A Study on the Surgical Management of Mandibular Fractures by Different Treatment Modalities

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Author(s): Muhammad Anwar, Tariq Iqbal, Saleem A. Malik

Pages: 1-10 |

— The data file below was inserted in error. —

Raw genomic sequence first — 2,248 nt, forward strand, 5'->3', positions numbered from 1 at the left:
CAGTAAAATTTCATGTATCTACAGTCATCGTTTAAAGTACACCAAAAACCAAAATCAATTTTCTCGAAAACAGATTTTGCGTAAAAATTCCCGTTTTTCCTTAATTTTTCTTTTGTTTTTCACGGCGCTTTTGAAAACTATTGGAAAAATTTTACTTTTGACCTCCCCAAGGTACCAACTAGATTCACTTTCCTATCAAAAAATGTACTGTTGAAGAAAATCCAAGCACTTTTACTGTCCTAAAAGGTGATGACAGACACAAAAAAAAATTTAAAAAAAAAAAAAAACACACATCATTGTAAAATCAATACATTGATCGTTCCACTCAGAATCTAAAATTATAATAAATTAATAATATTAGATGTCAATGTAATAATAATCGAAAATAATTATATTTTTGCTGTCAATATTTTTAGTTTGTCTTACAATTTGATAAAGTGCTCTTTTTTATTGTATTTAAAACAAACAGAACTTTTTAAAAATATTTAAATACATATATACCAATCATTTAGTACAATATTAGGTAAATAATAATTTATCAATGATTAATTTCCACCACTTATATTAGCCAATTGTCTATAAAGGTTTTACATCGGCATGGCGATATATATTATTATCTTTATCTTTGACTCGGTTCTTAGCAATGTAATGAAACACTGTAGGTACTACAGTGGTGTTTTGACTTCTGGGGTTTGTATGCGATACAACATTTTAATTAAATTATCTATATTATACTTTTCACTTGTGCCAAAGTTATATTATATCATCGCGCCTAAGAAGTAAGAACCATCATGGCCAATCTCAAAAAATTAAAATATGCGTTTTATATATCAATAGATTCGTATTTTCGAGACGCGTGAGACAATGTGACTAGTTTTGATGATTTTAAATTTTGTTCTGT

Treatment of mandibular fractures is basic to the treatment of maxillofacial trauma. As the principles of internal fixation and compression osteosynthesis were adopted by maxillofacial surgeons during recent years the time-honoured methods of intermaxillary fixation and transosseous wiring has gradually become less favoured method of treatment in most of the cases. Objectives: The objectives of this study was to evaluate the results achieved in the surgical treatment of mandibular fractures by different techniques with respect to restoration of the preexisting anatomical form, functional occlusion of the dentition, facial esthetics and to propose a simple, efficient, and cost-effective technique for mandibular fractures. Materials and Methods: This cross-sectional study was conducted in the plastic surgery department of Pakistan Institute of Medical Sciences (PIMS) Islamabad during 1½-year period from 1st July 1999 to 31st December 2000. 105 cases of mandibular fractures were included in this study and a total of 174 fractures were treated by different surgical techniques. The mean age was 27.3 years and male to female ratio of 6:1. The patients were assigned into three groups according to the type of surgical technique used: 35 patients had closed reduction plus intermaxillary fixation (CR+IMF); 20 patients had non-rigid osteosynthesis; 50 patients had rigid/semi-rigid osteosynthesis. Outcome was measured by preoperative variables (age, gender, mechanism of fracture, site and number of fractures, nerve function, associated injuries and delay in treatment) and postoperative variables (duration of intermaxillary fixation (IMF), duration of admission, malunion, nonunion, infection, and nerve function), which were assessed during the follow up period. Results: The results showed that the preoperative variables and demographic features were similar in all groups. All the three treatment modalities were successful in restoring functional occlusion. Ten patients required reoperation or readmission and a total of 25 complications were noted. These complications were observed in fractures treated by CR+IMF (6), non-rigid osteosynthesis (6), rigid osteosynthesis (13), and included 05 soft tissue infection (4.8%), 09 malocclusion (8.5%), 04 malunion (3.8%), 05 mental nerve dysfunction (4.7%), and 02 cases of facial nerve (mandibular branch) damage (1.9%). There was no incidence of non-union or osteomyelitis. Bone healing was satisfactory in 100% of cases. The rigid osteosynthesis avoided the use of IMF better than the nonrigid group. There was a higher incidence of malunion in CR+IMF (5.7%) compared with nonrigid (5%), and rigid (3.8%) groups, but 8.5% patients of the open reduction and internal fixation (ORIF) group developed mental nerve paresthesia and 4% facial nerve weakness. Conclusion: Based on the results of this study we concluded that a brief period of intermaxillary fixation (IMF) helps to stabilize the occlusion, allows reattachment of the soft tissue drape and promotes initial primary bone healing, and overall CR+IMF with 2.7-mm cortical bone screws is the simplest, less invasive, efficient, and cost-effective technique